We've improved the fortunes of London's birds by transforming an urban stretch of canal into a green haven for wildlife and waterfowl.
Water-loving birds in East London were having a rocky time, as waves from passing boats disturbed their nests. By planting reed beds we've been able to provide suitable nesting spots and encourage wildilfe back to the area.
A waterway devoid of nature doesn't offer the peaceful escape that so many people need in their every day lives. By completing this project we've not only improved the lives of the birds, we've also enhanced the experience for everyone who visits.
Land & Water, the UK’s leading dredging company, supported the project and donated £6,000 of materials and the manpower to install reed beds. Natural England also offered a grant worth £9,600. The work took place along 100 metres of the canal at Violet Road and heading south towards Limehouse Basin.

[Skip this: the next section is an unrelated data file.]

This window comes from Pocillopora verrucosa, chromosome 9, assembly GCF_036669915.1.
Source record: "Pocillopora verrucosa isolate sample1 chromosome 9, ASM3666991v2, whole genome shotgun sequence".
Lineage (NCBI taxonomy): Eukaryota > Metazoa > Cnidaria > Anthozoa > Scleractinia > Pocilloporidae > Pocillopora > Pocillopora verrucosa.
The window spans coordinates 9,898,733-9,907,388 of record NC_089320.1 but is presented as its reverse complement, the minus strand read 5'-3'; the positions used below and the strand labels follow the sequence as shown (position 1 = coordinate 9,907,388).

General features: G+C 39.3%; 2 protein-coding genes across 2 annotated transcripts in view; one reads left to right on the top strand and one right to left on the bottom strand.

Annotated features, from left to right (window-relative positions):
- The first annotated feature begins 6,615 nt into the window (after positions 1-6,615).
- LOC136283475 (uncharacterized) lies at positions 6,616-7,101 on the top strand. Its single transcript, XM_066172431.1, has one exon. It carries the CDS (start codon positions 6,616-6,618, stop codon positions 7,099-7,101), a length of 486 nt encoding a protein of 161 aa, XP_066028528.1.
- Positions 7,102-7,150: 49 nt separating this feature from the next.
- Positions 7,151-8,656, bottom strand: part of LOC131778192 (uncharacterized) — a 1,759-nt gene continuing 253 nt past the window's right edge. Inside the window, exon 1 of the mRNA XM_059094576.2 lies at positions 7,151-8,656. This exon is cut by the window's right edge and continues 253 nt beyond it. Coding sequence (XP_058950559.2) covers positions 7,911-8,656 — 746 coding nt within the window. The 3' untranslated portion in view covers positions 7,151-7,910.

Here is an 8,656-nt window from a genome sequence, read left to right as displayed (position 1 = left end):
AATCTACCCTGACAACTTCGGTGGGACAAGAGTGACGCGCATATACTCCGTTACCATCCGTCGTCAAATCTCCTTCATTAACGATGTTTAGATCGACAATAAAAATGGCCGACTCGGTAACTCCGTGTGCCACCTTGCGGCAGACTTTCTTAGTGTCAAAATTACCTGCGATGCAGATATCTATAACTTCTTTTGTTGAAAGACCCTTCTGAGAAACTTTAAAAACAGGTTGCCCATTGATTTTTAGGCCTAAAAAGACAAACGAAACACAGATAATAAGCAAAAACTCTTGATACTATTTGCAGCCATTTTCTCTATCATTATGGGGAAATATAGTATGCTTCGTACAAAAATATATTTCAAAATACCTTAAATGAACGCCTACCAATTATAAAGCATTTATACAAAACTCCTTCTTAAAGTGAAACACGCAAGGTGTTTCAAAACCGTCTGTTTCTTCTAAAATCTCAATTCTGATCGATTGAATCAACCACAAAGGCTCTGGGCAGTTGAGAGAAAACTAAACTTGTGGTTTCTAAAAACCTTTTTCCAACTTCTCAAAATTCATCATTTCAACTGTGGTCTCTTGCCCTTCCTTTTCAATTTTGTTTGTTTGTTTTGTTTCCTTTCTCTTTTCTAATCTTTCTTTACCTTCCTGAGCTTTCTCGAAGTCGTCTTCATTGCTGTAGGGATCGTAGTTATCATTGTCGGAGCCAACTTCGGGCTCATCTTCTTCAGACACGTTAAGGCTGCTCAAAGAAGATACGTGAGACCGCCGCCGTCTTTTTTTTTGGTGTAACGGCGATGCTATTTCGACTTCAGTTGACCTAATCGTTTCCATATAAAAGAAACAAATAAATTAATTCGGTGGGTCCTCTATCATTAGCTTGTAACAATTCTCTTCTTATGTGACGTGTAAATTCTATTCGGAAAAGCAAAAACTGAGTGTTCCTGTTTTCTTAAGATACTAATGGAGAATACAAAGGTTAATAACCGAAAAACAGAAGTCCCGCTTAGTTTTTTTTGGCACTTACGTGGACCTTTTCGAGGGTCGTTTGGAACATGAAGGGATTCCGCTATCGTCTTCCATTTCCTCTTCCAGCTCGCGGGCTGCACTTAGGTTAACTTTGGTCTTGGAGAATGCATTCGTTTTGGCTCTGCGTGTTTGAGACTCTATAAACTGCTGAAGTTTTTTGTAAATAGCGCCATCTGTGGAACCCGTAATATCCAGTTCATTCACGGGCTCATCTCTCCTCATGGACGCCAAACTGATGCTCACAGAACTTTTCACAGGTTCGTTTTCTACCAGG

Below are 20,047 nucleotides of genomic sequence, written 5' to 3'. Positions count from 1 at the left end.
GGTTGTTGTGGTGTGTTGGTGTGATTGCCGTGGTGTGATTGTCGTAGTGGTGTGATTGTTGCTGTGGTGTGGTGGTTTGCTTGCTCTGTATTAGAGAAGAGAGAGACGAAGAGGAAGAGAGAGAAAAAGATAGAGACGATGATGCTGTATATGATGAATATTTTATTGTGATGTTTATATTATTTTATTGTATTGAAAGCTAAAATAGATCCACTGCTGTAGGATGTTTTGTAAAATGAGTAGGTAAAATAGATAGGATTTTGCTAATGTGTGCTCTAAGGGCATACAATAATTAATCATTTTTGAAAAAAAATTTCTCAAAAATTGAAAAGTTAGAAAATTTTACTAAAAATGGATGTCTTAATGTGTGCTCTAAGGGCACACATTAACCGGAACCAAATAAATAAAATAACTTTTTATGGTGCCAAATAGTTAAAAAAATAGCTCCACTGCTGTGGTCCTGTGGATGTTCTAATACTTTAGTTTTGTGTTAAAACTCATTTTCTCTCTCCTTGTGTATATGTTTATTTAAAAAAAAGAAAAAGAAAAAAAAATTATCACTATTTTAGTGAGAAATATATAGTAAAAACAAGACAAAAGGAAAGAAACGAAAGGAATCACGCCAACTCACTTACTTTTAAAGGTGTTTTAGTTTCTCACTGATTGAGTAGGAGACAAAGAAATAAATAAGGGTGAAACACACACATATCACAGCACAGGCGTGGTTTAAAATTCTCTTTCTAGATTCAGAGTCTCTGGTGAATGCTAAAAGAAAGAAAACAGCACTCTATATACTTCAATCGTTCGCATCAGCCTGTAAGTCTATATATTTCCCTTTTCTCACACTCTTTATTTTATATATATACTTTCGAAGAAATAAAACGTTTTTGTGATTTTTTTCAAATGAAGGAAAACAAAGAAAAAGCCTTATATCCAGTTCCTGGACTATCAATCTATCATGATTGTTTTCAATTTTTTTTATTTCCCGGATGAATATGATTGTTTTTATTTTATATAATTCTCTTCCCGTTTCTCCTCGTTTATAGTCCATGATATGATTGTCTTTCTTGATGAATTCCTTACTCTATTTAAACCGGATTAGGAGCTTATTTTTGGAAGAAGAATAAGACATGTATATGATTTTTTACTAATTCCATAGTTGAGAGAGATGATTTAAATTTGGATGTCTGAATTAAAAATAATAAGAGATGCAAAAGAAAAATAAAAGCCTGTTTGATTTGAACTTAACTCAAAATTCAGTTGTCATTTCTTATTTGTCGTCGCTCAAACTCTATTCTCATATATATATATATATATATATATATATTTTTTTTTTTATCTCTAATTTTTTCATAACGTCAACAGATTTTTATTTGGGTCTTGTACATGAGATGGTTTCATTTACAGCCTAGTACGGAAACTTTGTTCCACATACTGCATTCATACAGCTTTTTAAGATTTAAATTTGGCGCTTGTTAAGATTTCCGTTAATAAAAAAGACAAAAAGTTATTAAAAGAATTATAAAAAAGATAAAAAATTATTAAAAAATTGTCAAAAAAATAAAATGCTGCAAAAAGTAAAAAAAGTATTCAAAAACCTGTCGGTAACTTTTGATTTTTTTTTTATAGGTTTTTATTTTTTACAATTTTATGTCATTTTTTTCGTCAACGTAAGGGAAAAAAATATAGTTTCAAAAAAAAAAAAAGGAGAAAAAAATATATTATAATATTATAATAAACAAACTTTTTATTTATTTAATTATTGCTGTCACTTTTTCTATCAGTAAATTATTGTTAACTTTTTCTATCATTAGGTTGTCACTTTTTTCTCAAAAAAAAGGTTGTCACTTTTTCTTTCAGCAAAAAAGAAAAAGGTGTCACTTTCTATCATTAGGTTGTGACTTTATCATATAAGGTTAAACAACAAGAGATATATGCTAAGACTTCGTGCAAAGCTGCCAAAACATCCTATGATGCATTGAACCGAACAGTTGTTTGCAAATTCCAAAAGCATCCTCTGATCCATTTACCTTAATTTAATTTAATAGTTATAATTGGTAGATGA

The reed beds were particularly needed on the Lee as much of the waterway had hard, metal edges. The waves caused by passing boats used to bounce back off the walls and overturn or flood the nests of birds which chose to make their homes on the canal. By building a thick wall of reeds, the waves are now absorbed and coots, moorhens, ducks and other waterfowl are able to nest safely.
The gabion baskets that form the platform and anchor for the reed beds also offer excellent habitat for fish, offering protection from predation. The reeds have shot roots into the water to provide new habitat for insects such as dragonfly and damselflies, as well as feeding and spawning areas for fish, helping to increase the biodiversity of the waterway.
Jayne Hornsby, business development manager at Land & Water, said: “Land & Water helps the Canal & River Trust carry out some extremely important work looking after the nation’s canals and rivers. We whole heartedly support the work they are doing to regenerate our waterways and I think it is great that we can offer free support in this way to encourage these projects. Let’s hope others will pitch in too.”